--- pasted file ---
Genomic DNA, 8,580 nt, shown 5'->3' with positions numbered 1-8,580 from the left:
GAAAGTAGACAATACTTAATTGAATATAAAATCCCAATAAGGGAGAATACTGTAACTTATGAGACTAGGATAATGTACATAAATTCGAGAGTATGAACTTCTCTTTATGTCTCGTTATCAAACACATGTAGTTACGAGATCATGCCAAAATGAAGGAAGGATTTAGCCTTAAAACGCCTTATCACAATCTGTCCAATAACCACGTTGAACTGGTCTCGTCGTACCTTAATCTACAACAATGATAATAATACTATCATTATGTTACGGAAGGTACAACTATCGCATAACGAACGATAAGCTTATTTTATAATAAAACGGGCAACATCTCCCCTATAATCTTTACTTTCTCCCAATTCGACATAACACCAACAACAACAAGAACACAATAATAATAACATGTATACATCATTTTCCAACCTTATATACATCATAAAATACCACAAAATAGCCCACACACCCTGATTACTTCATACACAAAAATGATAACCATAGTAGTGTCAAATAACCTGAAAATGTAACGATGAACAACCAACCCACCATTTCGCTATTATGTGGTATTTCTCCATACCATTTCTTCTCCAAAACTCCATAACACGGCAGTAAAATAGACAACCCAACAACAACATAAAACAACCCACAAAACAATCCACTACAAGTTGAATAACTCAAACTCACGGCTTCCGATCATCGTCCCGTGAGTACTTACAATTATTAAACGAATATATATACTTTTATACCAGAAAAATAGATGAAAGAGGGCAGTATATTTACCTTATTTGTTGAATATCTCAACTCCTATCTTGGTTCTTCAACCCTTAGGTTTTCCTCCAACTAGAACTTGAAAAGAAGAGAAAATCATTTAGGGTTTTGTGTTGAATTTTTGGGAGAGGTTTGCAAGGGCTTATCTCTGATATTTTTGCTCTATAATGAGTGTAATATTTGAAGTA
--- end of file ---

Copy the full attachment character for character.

Genomic DNA, 8,580 nt, shown 5'->3' with positions numbered 1-8,580 from the left:
GAAAGTAGACAATACTTAATTGAATATAAAATCCCAATAAGGGAGAATACTGTAACTTATGAGACTAGGATAATGTACATAAATTCGAGAGTATGAACTTCTCTTTATGTCTCGTTATCAAACACATGTAGTTACGAGATCATGCCAAAATGAAGGAAGGATTTAGCCTTAAAACGCCTTATCACAATCTGTCCAATAACCACGTTGAACTGGTCTCGTCGTACCTTAATCTACAACAATGATAATAATACTATCATTATGTTACGGAAGGTACAACTATCGCATAACGAACGATAAGCTTATTTTATAATAAAACGGGCAACATCTCCCCTATAATCTTTACTTTCTCCCAATTCGACATAACACCAACAACAACAAGAACACAATAATAATAACATGTATACATCATTTTCCAACCTTATATACATCATAAAATACCACAAAATAGCCCACACACCCTGATTACTTCATACACAAAAATGATAACCATAGTAGTGTCAAATAACCTGAAAATGTAACGATGAACAACCAACCCACCATTTCGCTATTATGTGGTATTTCTCCATACCATTTCTTCTCCAAAACTCCATAACACGGCAGTAAAATAGACAACCCAACAACAACATAAAACAACCCACAAAACAATCCACTACAAGTTGAATAACTCAAACTCACGGCTTCCGATCATCGTCCCGTGAGTACTTACAATTATTAAACGAATATATATACTTTTATACCAGAAAAATAGATGAAAGAGGGCAGTATATTTACCTTATTTGTTGAATATCTCAACTCCTATCTTGGTTCTTCAACCCTTAGGTTTTCCTCCAACTAGAACTTGAAAAGAAGAGAAAATCATTTAGGGTTTTGTGTTGAATTTTTGGGAGAGGTTTGCAAGGGCTTATCTCTGATATTTTTGCTCTATAATGAGTGTAATATTTGAAGTA